A canary in the coalmine?

A couple of days ago, I put this chart and brief comment on Twitter

I added “I do not think nom GDP targeting is generally superior to inflation targeting for NZ, but recent outcomes (latest annual 5.9%) are at least one reason for a little caution about further aggressive OCR increases”.

There is a long history of people writing about nominal GDP targeting (it was being championed in some of the literature before inflation targeting was even a thing). I’ve written about it a few times (including here and here) and just this morning I noticed a new commentary from Don Kohn, former vice-chair of the Federal Reserve looking (sceptically) at some of the issues. No central bank has shifted to nominal GDP targeting (whether in levels or growth rates) but a fair number of people (including Kohn) will suggest that there may still be useful information in developments in nominal GDP – something to keep at least one eye on.

Almost every piece of economic data has been made harder to interpret over the last couple of years by Covid. In my chart, the eye immediately tends to go to the unprecedented fall (in 2020) and unprecedented rebound following that. But my eye next went to what wasn’t there: the most recent rate of increase (nominal GDP in the June 2022 quarter is estimated to have been 5.9 per cent higher than that in the June 2021 quarter) wasn’t at all out of line with typical experience in the last few decades. It is quite a different picture than we see with headline and core inflation measures. And although Covid has continued to affect economic numbers, last June quarter seemed relatively little affected by Covid here (the Delta outbreak was mid-August), and by the June quarter we were through the worst of the restrictions. Perhaps as importantly for what follows, the June quarter was pretty normal for most other countries too (and the June 2020 quarter was pre-Omicron disruptions).

One upside of New Zealand’s slow publication of macroeconomic data is that when our GDP numbers are finally published, pretty much everyone else’s are available for comparison. And although people often note (fairly) that nominal GDP numbers are published with a longer lag than inflation numbers, we are also now in the long New Zealand hiatus where it is two months since we last saw an inflation number, and another month until we get another one. The MPC makes its next OCR decision before that.

So how did New Zealand’s estimated nominal GDP growth for the year from the June quarter last year to the June quarter compare with the experience of other OECD economies? Here I’m focused on places having their own monetary policies, and so show the euro-area rather than the individual countries in that area. I’m also going to leave Turkey off my charts – mostly to keep them more readable, in a context where they are running a crazy monetary experiment and have recorded nominal GDP growth of 115 per cent in the last year.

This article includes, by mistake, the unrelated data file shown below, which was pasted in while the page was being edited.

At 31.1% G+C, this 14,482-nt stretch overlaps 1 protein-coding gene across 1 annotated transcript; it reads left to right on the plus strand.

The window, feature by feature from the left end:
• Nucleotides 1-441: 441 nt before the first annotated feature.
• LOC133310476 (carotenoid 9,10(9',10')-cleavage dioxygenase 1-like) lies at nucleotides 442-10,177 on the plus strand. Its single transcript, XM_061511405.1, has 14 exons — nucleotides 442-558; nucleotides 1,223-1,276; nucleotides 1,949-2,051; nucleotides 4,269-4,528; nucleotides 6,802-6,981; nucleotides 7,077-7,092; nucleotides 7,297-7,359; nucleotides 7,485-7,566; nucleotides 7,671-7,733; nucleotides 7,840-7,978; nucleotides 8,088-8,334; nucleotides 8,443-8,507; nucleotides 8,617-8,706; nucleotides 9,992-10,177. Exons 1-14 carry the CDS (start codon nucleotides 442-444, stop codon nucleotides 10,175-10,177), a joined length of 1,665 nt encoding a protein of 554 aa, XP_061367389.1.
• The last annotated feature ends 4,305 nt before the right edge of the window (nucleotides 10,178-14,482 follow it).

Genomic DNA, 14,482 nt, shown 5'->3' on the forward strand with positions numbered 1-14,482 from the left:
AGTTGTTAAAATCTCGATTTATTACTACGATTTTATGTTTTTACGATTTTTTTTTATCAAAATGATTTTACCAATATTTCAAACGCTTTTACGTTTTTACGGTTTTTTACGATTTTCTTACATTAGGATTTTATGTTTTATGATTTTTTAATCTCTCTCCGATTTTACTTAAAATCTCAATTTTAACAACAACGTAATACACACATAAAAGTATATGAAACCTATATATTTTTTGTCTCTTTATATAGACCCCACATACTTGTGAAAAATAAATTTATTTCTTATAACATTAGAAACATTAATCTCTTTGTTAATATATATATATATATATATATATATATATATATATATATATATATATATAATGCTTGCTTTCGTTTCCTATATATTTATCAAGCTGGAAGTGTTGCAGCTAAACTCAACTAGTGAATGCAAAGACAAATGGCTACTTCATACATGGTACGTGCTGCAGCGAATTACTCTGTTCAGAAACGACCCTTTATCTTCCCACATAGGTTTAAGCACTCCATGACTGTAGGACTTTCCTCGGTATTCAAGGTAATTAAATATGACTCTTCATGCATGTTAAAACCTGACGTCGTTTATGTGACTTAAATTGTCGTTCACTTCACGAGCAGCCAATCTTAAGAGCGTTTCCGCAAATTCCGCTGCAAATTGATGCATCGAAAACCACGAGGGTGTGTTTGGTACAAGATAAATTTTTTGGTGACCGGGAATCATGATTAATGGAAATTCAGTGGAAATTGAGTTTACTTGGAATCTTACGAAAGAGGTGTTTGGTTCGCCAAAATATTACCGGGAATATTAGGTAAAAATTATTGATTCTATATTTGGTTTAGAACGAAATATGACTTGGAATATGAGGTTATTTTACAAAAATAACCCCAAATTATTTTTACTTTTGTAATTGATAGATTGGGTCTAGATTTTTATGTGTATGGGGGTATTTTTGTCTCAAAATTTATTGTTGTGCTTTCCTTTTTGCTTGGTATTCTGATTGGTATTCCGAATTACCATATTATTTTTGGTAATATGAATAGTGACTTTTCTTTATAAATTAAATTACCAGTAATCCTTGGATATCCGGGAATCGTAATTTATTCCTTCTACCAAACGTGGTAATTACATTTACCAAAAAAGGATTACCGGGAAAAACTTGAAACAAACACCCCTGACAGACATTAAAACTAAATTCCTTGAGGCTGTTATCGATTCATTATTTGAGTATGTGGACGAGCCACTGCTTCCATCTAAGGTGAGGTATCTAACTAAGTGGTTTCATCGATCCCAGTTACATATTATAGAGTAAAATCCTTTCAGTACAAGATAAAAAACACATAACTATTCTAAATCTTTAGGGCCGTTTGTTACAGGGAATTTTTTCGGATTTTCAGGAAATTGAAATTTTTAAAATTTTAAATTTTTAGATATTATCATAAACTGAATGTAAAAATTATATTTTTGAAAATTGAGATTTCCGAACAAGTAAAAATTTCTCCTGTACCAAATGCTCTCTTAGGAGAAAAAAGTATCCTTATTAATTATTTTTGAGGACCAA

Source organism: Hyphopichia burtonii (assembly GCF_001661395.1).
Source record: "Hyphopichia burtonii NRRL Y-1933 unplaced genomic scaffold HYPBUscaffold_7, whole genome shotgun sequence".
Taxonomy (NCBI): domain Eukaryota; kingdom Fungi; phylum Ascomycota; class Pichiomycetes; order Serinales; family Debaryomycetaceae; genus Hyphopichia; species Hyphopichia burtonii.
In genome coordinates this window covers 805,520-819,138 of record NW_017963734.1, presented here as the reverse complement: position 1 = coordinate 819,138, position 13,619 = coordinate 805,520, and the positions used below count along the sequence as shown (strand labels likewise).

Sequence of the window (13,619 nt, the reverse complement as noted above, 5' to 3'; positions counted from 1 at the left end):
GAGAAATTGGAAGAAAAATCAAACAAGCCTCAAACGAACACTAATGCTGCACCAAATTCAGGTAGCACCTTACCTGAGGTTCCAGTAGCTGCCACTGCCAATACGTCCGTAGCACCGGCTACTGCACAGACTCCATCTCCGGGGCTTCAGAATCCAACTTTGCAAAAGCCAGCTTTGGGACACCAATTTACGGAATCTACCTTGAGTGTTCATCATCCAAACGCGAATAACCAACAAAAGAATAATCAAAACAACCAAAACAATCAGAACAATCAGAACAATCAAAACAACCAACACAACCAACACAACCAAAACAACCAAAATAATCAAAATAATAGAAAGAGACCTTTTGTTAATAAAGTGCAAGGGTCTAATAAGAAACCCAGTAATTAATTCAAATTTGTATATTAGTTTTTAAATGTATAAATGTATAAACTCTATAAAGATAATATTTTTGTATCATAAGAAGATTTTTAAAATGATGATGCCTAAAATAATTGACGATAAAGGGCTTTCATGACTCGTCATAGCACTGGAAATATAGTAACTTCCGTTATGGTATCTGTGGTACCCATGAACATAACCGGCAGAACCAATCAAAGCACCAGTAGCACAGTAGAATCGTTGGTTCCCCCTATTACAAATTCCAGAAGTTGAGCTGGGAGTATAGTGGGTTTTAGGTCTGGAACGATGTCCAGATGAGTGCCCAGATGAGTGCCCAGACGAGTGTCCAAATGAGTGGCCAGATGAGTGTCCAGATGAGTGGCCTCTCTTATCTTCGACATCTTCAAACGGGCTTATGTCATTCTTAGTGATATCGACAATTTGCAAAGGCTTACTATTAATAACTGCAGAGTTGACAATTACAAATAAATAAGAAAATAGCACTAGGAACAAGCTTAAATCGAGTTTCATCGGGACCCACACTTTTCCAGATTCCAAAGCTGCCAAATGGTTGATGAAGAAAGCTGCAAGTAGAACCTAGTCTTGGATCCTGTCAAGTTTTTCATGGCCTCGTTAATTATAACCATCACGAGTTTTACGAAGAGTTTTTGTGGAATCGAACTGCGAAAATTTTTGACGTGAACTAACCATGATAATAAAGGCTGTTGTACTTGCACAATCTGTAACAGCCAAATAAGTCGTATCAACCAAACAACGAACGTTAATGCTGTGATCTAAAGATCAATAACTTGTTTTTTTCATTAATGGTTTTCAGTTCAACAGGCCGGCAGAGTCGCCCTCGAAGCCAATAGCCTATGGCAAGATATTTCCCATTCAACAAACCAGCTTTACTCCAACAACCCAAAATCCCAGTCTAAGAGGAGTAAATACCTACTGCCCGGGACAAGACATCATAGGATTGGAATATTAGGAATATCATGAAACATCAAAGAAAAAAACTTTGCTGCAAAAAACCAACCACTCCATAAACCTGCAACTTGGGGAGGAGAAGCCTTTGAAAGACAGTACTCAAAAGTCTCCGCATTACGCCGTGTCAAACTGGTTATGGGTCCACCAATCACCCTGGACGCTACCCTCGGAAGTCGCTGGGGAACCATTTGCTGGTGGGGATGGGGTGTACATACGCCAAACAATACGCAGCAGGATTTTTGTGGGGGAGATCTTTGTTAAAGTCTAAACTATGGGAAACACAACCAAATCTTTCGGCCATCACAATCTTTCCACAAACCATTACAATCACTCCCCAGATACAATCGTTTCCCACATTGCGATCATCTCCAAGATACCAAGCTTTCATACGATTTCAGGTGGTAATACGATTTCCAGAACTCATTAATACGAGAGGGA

Nominal GDP growth in (fairly low inflation) Norway went sky-high because the invasion of Ukraine etc has sent oil and (especially) gas prices very high.

But look at New Zealand: we had the fourth lowest rate of nominal GDP growth in that year among all the OECD countries (monetary areas). And two of those below us – Switzerland and Japan – had not only not eased monetary policy in 2020, but had spent years grappling with such low inflation they’d needed persistently negative policy interest rates.

Absolute comparisons like this can mislead a bit. Some countries have higher inflation targets than others – Chile, Costa Rica, Mexico, and Colombia for example target 3 per cent inflation, and have historically had somewhat higher nominal GDP growth rates consistent with those higher targets. But I could take the Latin American countries (poor enough that they are really OECD diversity hires) off the chart and it wouldn’t much change the picture as it affects New Zealand and the countries we often compare ourselves to. In Australia, for example, nominal GDP increased by almost 12 per cent in the year to June.

The last quarter before Covid was December 2019. Across the OECD as a whole (and in New Zealand) core inflation at the time was generally a bit under the respective (core) inflation targets, and many central banks had been cutting policy rates that year.

Here is nominal GDP growth (as now recorded – GDP revisions are a thing) for the same group of countries for the last pre-Covid year.